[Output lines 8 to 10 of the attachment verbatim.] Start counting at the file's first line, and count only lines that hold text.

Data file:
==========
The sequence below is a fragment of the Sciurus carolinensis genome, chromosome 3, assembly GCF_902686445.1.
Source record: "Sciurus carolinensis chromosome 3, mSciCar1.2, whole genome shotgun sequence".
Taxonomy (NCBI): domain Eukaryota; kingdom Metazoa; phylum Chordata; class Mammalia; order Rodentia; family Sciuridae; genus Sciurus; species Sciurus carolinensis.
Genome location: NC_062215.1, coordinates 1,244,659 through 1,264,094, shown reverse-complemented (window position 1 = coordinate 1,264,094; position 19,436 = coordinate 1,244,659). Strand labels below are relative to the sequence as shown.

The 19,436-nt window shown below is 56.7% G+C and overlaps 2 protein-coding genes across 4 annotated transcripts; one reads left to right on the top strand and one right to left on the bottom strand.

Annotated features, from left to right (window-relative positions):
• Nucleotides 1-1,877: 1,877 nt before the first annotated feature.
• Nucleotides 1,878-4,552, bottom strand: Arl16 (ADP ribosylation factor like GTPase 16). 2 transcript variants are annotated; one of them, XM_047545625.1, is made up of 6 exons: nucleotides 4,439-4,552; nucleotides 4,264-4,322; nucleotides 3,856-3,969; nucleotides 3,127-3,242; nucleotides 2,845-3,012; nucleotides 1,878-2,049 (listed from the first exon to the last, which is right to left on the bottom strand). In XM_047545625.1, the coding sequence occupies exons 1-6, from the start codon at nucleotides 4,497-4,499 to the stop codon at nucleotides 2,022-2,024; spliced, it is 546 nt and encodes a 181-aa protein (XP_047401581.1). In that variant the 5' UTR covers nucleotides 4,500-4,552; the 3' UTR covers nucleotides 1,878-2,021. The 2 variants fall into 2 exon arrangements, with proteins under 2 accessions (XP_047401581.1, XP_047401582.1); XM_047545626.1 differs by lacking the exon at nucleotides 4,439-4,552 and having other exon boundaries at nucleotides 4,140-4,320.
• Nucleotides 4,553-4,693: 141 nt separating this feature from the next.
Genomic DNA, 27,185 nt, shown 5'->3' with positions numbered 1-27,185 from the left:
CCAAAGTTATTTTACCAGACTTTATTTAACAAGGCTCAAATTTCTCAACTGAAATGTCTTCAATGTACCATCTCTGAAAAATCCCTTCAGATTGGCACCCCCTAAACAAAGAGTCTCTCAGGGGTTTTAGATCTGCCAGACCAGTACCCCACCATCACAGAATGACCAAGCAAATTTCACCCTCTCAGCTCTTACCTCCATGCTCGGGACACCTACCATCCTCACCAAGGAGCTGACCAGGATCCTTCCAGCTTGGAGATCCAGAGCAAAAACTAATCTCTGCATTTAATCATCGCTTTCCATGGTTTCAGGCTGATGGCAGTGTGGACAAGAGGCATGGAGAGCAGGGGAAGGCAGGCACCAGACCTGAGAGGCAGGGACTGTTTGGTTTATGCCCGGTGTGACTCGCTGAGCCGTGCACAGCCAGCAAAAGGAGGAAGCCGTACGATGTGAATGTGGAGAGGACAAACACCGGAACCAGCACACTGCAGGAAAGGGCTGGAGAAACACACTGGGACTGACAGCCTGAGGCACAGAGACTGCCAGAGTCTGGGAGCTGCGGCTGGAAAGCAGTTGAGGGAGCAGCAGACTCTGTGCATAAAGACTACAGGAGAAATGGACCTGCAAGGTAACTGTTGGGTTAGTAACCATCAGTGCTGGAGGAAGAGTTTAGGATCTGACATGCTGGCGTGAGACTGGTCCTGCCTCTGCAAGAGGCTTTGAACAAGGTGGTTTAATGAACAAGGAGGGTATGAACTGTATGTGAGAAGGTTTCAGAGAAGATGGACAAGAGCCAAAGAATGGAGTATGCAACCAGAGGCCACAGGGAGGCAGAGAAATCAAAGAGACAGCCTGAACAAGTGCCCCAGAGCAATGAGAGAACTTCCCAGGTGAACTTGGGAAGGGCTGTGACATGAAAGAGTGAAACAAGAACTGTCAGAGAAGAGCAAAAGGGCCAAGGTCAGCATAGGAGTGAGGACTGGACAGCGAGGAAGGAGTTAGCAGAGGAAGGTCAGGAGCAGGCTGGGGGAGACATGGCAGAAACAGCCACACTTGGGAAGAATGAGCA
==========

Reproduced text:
• Nucleotides 1,878-4,552, bottom strand: Arl16 (ADP ribosylation factor like GTPase 16). 2 transcript variants are annotated; one of them, XM_047545625.1, is made up of 6 exons: nucleotides 4,439-4,552; nucleotides 4,264-4,322; nucleotides 3,856-3,969; nucleotides 3,127-3,242; nucleotides 2,845-3,012; nucleotides 1,878-2,049 (listed from the first exon to the last, which is right to left on the bottom strand). In XM_047545625.1, the coding sequence occupies exons 1-6, from the start codon at nucleotides 4,497-4,499 to the stop codon at nucleotides 2,022-2,024; spliced, it is 546 nt and encodes a 181-aa protein (XP_047401581.1). In that variant the 5' UTR covers nucleotides 4,500-4,552; the 3' UTR covers nucleotides 1,878-2,021. The 2 variants fall into 2 exon arrangements, with proteins under 2 accessions (XP_047401581.1, XP_047401582.1); XM_047545626.1 differs by lacking the exon at nucleotides 4,439-4,552 and having other exon boundaries at nucleotides 4,140-4,320.
• Nucleotides 4,553-4,693: 141 nt separating this feature from the next.
Genomic DNA, 27,185 nt, shown 5'->3' with positions numbered 1-27,185 from the left: